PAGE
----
By Hanko Ngu and Joshua Himmens

Sources used: 

Chandler, Leigh. “What Is Intersectionality, and What Does It Have to Do with Me?” YW Boston, July 2, 2020.

Columbia, Law School. “Kimberlé Crenshaw on Intersectionality, More than Two Decades Later.” Columbia Law School, June 8, 2017.

Crenshaw, Kimberlé “Opinion | Why Intersectionality Can’t Wait.” The Washington Post. WP Company, October 28, 2021.

Goertz, Gary, and Amy Mazur. “Politics, Gender, and Concepts Theory and Methodology.” Cambridge university press. Cambridge university press. Accessed December 12, 2021.’s_Movements_and_Job_Training_Making_Democracies_Work_in_the_Global_Eco

Hankivsky, Olena. “Intersectionality 101 .” BC Campus. The Institute for Intersectionality Research & Policy, SFU, April 2014.

Runyan, Anne Sisson. “What Is Intersectionality and Why Is It Important?” AAUP, January 24, 2019.

Steinmetz, Katy. “Kimberlé Crenshaw on What Intersectionality Means Today.” Time. Time, February 20, 2020.  

University of, British Columbia. “Intersectionality: What Is It and Why It Matters.” Vice-President Finance & Operations Portfolio (VPFO), March 8, 2021.   


Feminism: A (Brief ) History Of The Pursuit For Equality

“So here I stand, one girl among many. I speak not for myself, but for all girls and boys. I raise up my voice – not so that I can shout, but so that those without a voice can be heard.”

Malala Yousafzai

These words, spoken by Malala Yousafzai, encapsulate perfectly the ambitions of the feminist movement. While feminism has taken many forms across many decades, fundamentally, it will always be about equality. And so, it is important to recognize feminist philosophy’s growth over history to truly understand its progress. Let us begin with Canadian feminism, and how it relates to you. 

Historians often describe the progression of feminism using the ‘wave metaphor’. This breaks down the history of feminism into four distinct generations, each defined broadly by the characteristics of the issues they fought. Modern feminism began with the first wave, occurring between the late nineteenth century until the early 1920s. First-wave feminists centred around issues of labour rights and the right for women to vote. Notable early Canadian feminists include; Mary Ann Shadd, the first black female news publisher in Canada, and Thérèse Casgrain, a prominent activist and radio host.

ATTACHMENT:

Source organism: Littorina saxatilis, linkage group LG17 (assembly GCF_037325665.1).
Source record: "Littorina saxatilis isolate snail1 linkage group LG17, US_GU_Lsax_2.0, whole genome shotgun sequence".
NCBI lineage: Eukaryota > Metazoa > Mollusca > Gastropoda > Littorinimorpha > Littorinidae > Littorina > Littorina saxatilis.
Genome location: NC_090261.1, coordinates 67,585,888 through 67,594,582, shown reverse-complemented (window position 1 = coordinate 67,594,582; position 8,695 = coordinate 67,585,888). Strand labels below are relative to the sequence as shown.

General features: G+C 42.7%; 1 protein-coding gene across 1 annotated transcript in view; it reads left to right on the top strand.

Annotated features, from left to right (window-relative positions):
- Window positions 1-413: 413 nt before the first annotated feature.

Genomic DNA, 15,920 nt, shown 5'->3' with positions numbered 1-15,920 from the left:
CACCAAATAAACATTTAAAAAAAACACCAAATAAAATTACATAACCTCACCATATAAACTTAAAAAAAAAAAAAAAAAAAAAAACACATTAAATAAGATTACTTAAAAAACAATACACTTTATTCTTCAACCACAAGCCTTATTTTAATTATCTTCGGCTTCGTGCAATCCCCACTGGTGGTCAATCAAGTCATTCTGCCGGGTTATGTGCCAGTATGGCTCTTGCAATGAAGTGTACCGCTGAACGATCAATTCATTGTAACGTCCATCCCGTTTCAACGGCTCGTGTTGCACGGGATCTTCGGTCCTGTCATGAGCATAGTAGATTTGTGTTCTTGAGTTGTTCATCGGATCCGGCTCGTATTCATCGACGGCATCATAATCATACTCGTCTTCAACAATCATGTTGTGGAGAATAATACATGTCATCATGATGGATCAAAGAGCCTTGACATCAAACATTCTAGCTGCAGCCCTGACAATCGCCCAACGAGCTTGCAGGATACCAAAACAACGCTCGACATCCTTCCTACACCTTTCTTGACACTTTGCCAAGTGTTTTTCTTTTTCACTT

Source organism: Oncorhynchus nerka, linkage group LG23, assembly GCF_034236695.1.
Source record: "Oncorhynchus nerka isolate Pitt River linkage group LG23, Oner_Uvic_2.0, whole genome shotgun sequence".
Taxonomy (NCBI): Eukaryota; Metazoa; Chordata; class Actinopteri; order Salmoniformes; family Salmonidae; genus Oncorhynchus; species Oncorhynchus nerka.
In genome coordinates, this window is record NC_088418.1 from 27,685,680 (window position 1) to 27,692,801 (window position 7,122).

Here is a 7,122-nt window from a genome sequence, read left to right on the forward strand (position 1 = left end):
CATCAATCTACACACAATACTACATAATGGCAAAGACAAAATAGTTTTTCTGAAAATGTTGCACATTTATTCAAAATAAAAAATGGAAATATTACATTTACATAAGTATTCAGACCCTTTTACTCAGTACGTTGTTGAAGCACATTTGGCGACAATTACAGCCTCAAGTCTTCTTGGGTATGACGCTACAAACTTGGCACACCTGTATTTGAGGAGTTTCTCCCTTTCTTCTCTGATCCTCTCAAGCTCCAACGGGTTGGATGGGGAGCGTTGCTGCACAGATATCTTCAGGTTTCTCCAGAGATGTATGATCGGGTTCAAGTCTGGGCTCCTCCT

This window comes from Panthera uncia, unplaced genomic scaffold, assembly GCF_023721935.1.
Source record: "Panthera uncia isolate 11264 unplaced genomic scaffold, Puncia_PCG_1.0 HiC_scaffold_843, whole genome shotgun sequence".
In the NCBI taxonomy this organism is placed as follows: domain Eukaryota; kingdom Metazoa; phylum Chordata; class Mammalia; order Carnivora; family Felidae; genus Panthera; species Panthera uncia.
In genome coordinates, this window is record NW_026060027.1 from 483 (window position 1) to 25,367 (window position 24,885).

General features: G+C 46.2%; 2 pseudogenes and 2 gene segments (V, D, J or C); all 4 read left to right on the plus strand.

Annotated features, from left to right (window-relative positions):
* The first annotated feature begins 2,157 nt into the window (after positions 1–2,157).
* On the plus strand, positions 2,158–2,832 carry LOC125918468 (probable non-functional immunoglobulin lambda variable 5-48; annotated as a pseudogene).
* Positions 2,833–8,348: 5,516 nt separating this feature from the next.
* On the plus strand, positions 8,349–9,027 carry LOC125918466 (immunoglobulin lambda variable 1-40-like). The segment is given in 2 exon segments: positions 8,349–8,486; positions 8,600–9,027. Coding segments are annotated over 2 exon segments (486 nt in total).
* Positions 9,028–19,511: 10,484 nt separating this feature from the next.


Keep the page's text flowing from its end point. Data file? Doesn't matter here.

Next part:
The second wave occurred from the early 1960s to around 1985. Prominent issues of this generation included reproductive rights, domestic violence, traditional gender roles, workplace equality, and racism. During this time, notable events included the formation of the Canadian Research Institute for the Advancement of Women, the decriminalisation of abortion in Canada in 1969, and workplace strikes in the 1970s-1980s against women’s oppression in employment.

 Third-wave feminism is generally thought to have spanned from the early 1990s until the beginning of the fourth wave in 2013. The third wave emphasized confronting sexual harassment in the workplace, transgender rights, intersectional feminism, and violence against women. The latter in Canada became particularly relevant following the École Polytechnique tragedy in 1989, and the rising numbers of missing and murdered Indigenous women. Many Canadian feminists embraced a wider battle against inequality, as members of the LGBTQ+ community, Indigenous women, immigrant and refugee women, disabled women and many other groups became a bigger part of a growing campaign for equal rights across communities. 

And finally, today. In contemporary society, social media has come to play an instrumental role in helping advance the feminist project. Movements such as #MeToo and #YesAllWomen are examples of social media’s influence; that the resharing of these ideas have allowed for them to become an integrated piece of our culture. The fourth wave has made tremendous strides in allowing for ideas to be spread faster, rallies to be organized better, and demands to be heard louder. Powerful hashtags allow for empowering stories to be spread, helping to grow the platform and provide opportunities to make a change. Ultimately, feminism is about fighting for the equality of everyone. We must recognize the pioneers of the movement and the individuals who dedicated their lives to it so that we can continue to build each other up and pursue the betterment of our world. 

By Madeleine Embury and Sanjit (Neil) Samanta

Further reading:

Article From Instagram

We are Women, poem

We are women

My body is my body

My body isn’t a buffet for you to pick and choose

I am not your toy for you to play with

I am a woman who deserves your respect

She did not tell you that you could touch her

She did not say yes, so why did you say she did

She told you to stop, but you kept going

She was uncomforatble, and you were pleased

We walk doen the streets scared for our lives

We cover and hide the beauties because you cant control yourself and your desires

You say not all men, but yet you make jokes about women

You say not all men, so why dont you do something

Women and girls are not your possession

Women and girls shouldn’t have to wait until they are older to feel safe

Women and girls gave life to you, and you choose to ruin our lives

Women and girls are human just as much, if not more than you

Avery H, CSWAG member